Scientists have shown an association between the proportion of key immune cells and health outcomes. These cells display high levels of a gut-homing protein called alpha-4 beta-7 at the time of HIV infection.
Previous research illustrated this relationship in monkeys having a simian form of HIV. The new study found that women who had more CD4+ T cells were at risk of getting HIV. These cells had high levels of alpha-4 beta-7 on their surface. The virus damaged their immune systems more rapidly than women with fewer such cells.
Centre for the AIDS Programme of Research in South Africa (CAPRISA) conducted this study. South African Medical Research Council collaborated in this study. It is a part of the U.S.–South Africa Program for Collaborative Biomedical Research. National Institute of Allergy and Infectious Diseases (NIAID) also collaborated. It is a part of NIH. The report appears online in the journal Science Translational Medicine.
Having a high frequency of alpha-4 beta-7-expressing CD4+ T cells leads to more HIV-infected CD4+ T cells moving to the gut. Consequently, it leads to extensive damage to gut-based immune cells.
What did the researchers do?
The research team evaluated the percentage of CD4+ T cells in blood samples from 59 women shortly before they acquired HIV. These cells displayed high levels of alpha-4 beta-7. They compared the percentage to the percentage of such cells in 106 women who remained HIV negative. Aged 18 to 40 years, scientists selected the women from participants in the CAPRISA 004 study. It evaluated the safety and efficacy of tenofovir gel for HIV prevention in South Africa, from 2007 to 2010.
The proportion of CD4+ T cells with high levels of alpha-4 beta-7 had an effect on the risk of acquiring HIV among the participants. These participants included women in CAPRISA study and a separate cohort of 41 female sex workers in Kenya. The risk of HIV acquisition rose by 18 percent for each one percent increase in alpha-4 beta-7 protein. There was a similar association in vaginally exposed monkeys to a simian form of HIV.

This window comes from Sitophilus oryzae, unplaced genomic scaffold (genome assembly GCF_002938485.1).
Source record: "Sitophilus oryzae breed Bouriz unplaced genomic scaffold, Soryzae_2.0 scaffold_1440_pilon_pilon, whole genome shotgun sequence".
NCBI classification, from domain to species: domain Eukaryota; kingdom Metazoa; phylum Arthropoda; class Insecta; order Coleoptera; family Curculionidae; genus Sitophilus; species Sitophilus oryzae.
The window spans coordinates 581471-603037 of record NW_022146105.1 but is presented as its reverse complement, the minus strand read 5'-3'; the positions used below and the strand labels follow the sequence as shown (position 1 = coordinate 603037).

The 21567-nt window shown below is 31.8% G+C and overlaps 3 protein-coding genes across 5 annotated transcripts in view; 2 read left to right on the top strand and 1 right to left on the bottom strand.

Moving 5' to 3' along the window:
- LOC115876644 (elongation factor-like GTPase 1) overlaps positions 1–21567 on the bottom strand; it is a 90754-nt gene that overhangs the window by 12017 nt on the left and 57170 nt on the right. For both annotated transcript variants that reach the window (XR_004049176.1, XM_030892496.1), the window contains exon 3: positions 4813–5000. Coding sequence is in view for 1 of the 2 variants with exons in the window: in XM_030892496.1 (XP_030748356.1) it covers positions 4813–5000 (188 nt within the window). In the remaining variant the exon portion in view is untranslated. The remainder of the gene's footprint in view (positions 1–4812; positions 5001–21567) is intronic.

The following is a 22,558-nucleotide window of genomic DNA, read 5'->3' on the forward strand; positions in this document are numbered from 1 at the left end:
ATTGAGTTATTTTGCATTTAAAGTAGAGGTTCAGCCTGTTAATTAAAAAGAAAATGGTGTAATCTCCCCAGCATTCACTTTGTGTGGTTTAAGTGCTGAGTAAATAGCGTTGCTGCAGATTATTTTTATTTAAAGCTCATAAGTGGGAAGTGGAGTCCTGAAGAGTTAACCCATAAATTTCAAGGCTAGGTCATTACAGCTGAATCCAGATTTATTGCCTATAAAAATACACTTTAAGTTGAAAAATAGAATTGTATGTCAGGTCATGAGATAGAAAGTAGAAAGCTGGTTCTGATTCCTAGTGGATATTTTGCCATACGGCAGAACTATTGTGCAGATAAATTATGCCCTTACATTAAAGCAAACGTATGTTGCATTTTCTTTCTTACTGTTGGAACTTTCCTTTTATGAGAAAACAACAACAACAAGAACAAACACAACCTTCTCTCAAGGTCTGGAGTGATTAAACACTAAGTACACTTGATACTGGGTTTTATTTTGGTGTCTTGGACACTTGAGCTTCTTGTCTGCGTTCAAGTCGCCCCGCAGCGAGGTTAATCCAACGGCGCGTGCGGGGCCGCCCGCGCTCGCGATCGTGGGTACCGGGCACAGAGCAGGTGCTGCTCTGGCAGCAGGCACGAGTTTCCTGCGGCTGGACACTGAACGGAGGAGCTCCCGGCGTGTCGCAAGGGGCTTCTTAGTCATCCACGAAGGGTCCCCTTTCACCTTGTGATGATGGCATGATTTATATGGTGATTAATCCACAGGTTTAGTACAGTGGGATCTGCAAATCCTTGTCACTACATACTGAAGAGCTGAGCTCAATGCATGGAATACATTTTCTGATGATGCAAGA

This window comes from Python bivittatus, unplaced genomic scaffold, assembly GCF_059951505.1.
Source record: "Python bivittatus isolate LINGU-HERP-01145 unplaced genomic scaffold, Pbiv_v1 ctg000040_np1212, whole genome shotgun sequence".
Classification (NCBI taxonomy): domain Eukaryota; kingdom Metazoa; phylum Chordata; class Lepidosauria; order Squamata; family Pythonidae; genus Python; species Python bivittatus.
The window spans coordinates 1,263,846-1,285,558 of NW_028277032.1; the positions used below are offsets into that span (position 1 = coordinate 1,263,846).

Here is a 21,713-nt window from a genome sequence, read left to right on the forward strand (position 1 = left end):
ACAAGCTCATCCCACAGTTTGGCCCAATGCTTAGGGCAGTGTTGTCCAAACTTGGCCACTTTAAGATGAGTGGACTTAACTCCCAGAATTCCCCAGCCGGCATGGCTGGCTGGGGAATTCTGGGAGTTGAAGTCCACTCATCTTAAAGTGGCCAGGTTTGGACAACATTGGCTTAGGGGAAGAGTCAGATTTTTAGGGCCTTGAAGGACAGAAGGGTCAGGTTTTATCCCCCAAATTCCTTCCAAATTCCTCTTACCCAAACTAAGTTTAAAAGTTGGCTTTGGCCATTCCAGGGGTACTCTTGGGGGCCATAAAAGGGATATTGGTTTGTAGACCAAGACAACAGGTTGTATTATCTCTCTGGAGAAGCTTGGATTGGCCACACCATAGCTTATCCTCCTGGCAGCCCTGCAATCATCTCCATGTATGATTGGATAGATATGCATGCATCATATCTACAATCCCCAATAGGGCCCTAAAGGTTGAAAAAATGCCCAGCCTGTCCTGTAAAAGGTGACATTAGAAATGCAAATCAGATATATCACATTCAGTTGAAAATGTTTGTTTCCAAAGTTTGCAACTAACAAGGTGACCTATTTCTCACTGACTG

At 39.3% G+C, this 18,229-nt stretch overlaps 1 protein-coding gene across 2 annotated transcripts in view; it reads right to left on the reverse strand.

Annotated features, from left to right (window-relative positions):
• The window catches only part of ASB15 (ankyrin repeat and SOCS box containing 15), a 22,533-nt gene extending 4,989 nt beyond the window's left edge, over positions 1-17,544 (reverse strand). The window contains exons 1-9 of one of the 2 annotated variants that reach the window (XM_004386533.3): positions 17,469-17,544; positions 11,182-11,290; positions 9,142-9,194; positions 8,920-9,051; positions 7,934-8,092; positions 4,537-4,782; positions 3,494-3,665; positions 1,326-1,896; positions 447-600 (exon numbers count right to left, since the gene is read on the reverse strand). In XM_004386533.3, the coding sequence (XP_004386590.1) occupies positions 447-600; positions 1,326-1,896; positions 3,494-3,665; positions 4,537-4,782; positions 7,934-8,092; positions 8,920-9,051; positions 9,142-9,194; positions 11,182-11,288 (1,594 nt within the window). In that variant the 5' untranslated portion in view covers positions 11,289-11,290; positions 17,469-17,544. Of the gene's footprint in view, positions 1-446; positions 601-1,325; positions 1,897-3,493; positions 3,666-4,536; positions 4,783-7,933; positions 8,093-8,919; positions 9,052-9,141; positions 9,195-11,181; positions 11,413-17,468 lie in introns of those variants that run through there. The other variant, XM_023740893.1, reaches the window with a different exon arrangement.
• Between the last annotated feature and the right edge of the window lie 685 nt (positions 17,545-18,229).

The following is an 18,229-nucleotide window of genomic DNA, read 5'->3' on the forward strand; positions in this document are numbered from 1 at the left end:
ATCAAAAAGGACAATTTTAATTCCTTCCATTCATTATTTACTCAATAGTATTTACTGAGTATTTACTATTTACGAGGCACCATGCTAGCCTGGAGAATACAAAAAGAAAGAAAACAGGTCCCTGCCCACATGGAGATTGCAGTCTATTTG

What did the researchers find?
The proportion of CD4+ T cells with high levels of alpha-4 beta-7 affected how quickly HIV damaged the immune system. The cell levels declined among women with higher pre-infection levels of alpha-4 beta-7. It was a double decline among women with lower pre-infection levels. HIV was greater in women with higher levels of alpha-4 beta-7 than in women with lower pre-infection levels. The mechanism for the immune system damage likely was HIV-related damage to the gut. It was because higher pre-infection levels of alpha-4 beta-7 reflected higher levels of a biological marker of gut damage.
What does the study suggest?
HIV targets CD4+ T cells displaying alpha-4 beta-7 very early in infection. These findings suggest that interventions are necessary for restoring CD4+ T cells in the GI tracts of people living with HIV. One such intervention could be an anti-alpha-4 beta-7 antibody called vedolizumab.